Friday, August 06, 2004

growing up is hard to do

the majority of adolescents, by the time they leave school - whether to go on to further academic pursuits or to begin work - have already discovered that the majority of their elders are insane. the first day of work experience - that first glimpse behind the PR facade of any 'normal' working environment - is a shocking vision of institutionalised bedlam, wherein a microsociety of miserable, angry, frustrated people pretends, for eight, nine, ten hours at a stretch, that what they are doing matters, that it has meaning, and that it is worth doing, if only for the salary; whereas, given the choice, every single one of those individuals would be doing something else. this is insane, psychotic behaviour, and yet, very quickly - if they wish to survive in this world - the novice worker learns to accept that it is normal behaviour, and that seeing a circle but calling it a square is just what happens. exceptionally, there are some working environments that engage the willing commitment of an enthusiastic team of co-workers whose primary motivation is not financial - but they are few and far between. most people hate what they do for a living. 'the office' is not a satire. david brent is not a caricature.

'delusional' is one of those pseudo-scientific terms dragged from the bargain-bin of the most delusional of the pseudo-sciences (psychology) to justify defining 'normal' behaviour by how successfully the individual manages to constrain their impulse to liberate themselves from themselves (the latter being the self-constrained, 'normalised' version of themselves that they have been persuaded to believe is the more 'real').

reality - as in 'get real' - is such a contentious, over-rated state.

I'm absolutely convinced that the majority of the people I meet in the real world are virtual simulacra, with the 'real' version of their reconstructed selves silently screaming and writhing inside their socialised carapace. entire lives lived in a state of more or less stoical endurance, forever repeating this self-inflicted bonsai on the true self - clipping here, trimming there, always on the alert for some rogue root, branch, or leaf that aspires to a larger life, to a better, more fulfilling life, to - a life.

there are good constraints, of course - the learnt behaviour that modifies the infant's belief that the world revolves around them, that revenge is justice, that rules only apply to others, that might is right, and that the world is a limitless resource - is behaviour necessarily learnt in order to fulfill the minimum criteria on the syllabus of developing social skills. the self-adjustments required of the maturing adolescent, however, as he or she negotiates the cynical chicane of the education battery-farms and prepares for adulthood, is of a quite different order, requiring that they see a circle but agree to call it a square - because, in the real, conforming world, the prerogative of inclusion is conformity.

I hold to a tenacious belief in the interplay between inevitability and exceptionality in human affairs: hardly a superstitious belief, because it is a demonstrable phenomenon, but a creed in the sense that I believe that there are exceptions to every 'hopeless' situation, and that merely to be mindful of that can help turn hopelessness into hope. whenever, all too often, there is a moment of media attention on a disaster - an earthquake, for example, when whole towns are reduced to mounds of rubble in seconds - there seems always to come a moment, many days later, when the rescue workers have turned their attention from finding survivors to finding bodies, when someone is discovered alive, and rescued, in circumstances which are always described as 'miraculous.' miracles are rare, but they do happen - all the time - literally, all the time, in such fields as quantum mechanics and string theory, where the conformist restraints - physical, temporal, even dimensional - of the macro-elemental world get short shrift. so it seems to me to be no less necessary in the wider scheme of things to acknowledge the inevitability of these exceptional events than to acknowledge the field of inevitable contingencies out of which they emerge in the 'real' world.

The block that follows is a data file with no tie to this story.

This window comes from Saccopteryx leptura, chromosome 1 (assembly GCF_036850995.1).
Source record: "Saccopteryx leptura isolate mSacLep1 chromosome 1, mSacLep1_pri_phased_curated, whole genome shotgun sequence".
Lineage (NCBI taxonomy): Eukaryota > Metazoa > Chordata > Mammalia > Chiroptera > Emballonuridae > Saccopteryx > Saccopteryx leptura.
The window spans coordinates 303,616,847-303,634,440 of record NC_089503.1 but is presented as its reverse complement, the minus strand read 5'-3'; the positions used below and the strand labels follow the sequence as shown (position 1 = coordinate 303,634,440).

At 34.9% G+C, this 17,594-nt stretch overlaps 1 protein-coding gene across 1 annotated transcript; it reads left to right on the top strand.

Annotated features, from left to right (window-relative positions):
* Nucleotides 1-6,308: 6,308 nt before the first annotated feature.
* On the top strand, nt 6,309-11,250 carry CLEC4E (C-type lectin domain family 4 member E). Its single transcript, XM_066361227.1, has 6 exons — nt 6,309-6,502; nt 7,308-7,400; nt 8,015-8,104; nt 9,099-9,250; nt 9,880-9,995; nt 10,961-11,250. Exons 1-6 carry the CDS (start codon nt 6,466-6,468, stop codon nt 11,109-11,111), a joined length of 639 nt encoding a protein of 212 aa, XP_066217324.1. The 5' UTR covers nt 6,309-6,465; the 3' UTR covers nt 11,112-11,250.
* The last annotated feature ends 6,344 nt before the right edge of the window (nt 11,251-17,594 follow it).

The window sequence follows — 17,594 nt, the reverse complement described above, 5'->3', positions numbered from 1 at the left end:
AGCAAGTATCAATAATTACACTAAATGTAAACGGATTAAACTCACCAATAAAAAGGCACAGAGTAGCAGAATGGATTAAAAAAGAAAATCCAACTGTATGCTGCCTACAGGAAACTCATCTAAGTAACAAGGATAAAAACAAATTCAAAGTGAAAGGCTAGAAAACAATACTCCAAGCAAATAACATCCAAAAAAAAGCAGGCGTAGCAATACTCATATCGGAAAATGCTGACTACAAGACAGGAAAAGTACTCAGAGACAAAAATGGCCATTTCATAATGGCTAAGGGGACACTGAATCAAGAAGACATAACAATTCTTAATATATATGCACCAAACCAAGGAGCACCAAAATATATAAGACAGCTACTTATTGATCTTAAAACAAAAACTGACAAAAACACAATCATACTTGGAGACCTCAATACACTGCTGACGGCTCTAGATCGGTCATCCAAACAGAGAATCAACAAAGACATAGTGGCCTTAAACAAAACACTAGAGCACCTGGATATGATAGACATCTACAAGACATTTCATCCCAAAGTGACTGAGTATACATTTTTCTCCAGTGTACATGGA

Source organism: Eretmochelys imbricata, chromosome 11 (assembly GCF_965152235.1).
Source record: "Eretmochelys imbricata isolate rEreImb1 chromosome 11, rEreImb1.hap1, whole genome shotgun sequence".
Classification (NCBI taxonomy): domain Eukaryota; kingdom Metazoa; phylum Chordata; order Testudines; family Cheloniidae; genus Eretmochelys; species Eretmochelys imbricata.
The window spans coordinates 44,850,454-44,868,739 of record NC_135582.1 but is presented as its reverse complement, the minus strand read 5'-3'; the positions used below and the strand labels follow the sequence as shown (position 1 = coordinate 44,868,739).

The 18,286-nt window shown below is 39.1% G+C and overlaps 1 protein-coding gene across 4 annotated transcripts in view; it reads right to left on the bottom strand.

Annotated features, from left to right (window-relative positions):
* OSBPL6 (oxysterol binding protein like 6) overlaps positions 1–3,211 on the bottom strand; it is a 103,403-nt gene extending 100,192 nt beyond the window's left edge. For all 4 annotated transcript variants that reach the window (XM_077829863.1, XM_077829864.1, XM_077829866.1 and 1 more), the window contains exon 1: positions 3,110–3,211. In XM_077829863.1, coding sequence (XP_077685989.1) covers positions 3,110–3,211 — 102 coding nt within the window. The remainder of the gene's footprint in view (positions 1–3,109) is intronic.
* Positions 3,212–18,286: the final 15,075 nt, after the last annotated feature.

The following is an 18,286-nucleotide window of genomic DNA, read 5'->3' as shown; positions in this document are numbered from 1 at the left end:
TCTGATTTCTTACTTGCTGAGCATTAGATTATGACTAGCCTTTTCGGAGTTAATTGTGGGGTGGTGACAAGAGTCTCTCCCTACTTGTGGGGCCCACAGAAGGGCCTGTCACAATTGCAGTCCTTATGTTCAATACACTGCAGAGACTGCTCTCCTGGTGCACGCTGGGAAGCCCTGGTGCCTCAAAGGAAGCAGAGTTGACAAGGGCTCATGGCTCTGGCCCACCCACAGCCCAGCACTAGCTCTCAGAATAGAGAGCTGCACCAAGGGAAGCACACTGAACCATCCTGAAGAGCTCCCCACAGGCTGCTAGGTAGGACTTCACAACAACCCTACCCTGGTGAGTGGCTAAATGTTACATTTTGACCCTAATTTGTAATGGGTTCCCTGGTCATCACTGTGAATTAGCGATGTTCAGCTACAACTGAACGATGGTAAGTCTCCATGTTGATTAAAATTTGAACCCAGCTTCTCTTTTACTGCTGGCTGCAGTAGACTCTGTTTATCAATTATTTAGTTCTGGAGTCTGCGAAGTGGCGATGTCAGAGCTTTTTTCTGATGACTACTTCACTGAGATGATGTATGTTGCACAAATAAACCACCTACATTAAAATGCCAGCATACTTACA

if it is delusional to anticipate or to expect the exceptional, the highest aspirations of the noblest and most virtuous men and women in history were delusional - prior to their achievement; the whole of art is predicated on delusion; the leap of faith that is love is delusional; the expectation of life itself is, essentially, delusional.

this is not to deny that self-delusion is a form of stupid arrogance - or even, in some sense, just another sort of conformity - a romantic fallacy. clearly, to continue in the belief that, say, your opinion matters more than that of a hundred million people who disagree with you, and that, with god's grace, in time, they will come to see that you were right and they were wrong, is to embrace self-delusion in the most essential sense - this is the way 'leaders' behave all the time (the monkey, the poodle, and the pope, to cite the obvious current examples). it is stupid and it is arrogant - and it is 'real'. what could be more real than the suffering inflicted on countless millions as a result - however indirect - of our great leaders' decisions?

to apply the same term as a sort of generic insult to anyone who dares to dream outside the box, however, is ultimately just a distortion of envy - the macro-cultural expression of every harassed grownup's response to the adolescent's flamboyance: 'how would it be if everyone did just as they wanted to do?' and depending on whether a continuing response to that question suggests a vision of paradise or a vision of hell decides perhaps one of the most important choices of our lives.

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